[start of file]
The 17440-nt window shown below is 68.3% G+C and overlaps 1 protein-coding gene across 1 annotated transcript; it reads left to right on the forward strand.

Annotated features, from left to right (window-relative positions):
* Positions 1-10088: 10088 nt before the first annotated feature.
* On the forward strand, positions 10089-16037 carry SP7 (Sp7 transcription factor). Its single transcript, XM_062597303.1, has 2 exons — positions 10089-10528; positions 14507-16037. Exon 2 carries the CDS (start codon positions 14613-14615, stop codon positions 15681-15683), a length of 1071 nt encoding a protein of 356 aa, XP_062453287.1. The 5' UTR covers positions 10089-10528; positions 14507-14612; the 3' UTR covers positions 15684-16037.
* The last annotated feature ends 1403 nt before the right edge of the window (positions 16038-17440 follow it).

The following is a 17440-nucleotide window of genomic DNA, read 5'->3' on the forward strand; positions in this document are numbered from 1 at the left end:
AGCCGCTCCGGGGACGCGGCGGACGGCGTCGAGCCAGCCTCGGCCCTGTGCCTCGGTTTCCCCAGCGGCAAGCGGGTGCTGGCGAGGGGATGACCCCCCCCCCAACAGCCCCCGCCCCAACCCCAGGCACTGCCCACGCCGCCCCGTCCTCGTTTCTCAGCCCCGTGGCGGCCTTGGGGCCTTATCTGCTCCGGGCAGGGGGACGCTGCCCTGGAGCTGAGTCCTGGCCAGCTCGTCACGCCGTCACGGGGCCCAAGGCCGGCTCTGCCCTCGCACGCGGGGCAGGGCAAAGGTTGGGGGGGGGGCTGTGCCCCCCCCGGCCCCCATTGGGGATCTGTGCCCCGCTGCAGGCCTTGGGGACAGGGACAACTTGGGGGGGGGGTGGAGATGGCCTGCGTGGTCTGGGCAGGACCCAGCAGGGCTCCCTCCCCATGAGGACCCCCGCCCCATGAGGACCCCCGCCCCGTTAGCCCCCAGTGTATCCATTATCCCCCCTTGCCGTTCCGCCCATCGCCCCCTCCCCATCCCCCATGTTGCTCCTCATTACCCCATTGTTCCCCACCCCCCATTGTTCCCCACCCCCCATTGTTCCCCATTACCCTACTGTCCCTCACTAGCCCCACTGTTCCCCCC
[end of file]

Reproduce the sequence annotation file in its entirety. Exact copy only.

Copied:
The 17440-nt window shown below is 68.3% G+C and overlaps 1 protein-coding gene across 1 annotated transcript; it reads left to right on the forward strand.

Annotated features, from left to right (window-relative positions):
* Positions 1-10088: 10088 nt before the first annotated feature.
* On the forward strand, positions 10089-16037 carry SP7 (Sp7 transcription factor). Its single transcript, XM_062597303.1, has 2 exons — positions 10089-10528; positions 14507-16037. Exon 2 carries the CDS (start codon positions 14613-14615, stop codon positions 15681-15683), a length of 1071 nt encoding a protein of 356 aa, XP_062453287.1. The 5' UTR covers positions 10089-10528; positions 14507-14612; the 3' UTR covers positions 15684-16037.
* The last annotated feature ends 1403 nt before the right edge of the window (positions 16038-17440 follow it).

The following is a 17440-nucleotide window of genomic DNA, read 5'->3' on the forward strand; positions in this document are numbered from 1 at the left end:
AGCCGCTCCGGGGACGCGGCGGACGGCGTCGAGCCAGCCTCGGCCCTGTGCCTCGGTTTCCCCAGCGGCAAGCGGGTGCTGGCGAGGGGATGACCCCCCCCCCAACAGCCCCCGCCCCAACCCCAGGCACTGCCCACGCCGCCCCGTCCTCGTTTCTCAGCCCCGTGGCGGCCTTGGGGCCTTATCTGCTCCGGGCAGGGGGACGCTGCCCTGGAGCTGAGTCCTGGCCAGCTCGTCACGCCGTCACGGGGCCCAAGGCCGGCTCTGCCCTCGCACGCGGGGCAGGGCAAAGGTTGGGGGGGGGGCTGTGCCCCCCCCGGCCCCCATTGGGGATCTGTGCCCCGCTGCAGGCCTTGGGGACAGGGACAACTTGGGGGGGGGGTGGAGATGGCCTGCGTGGTCTGGGCAGGACCCAGCAGGGCTCCCTCCCCATGAGGACCCCCGCCCCATGAGGACCCCCGCCCCGTTAGCCCCCAGTGTATCCATTATCCCCCCTTGCCGTTCCGCCCATCGCCCCCTCCCCATCCCCCATGTTGCTCCTCATTACCCCATTGTTCCCCACCCCCCATTGTTCCCCACCCCCCATTGTTCCCCATTACCCTACTGTCCCTCACTAGCCCCACTGTTCCCCCC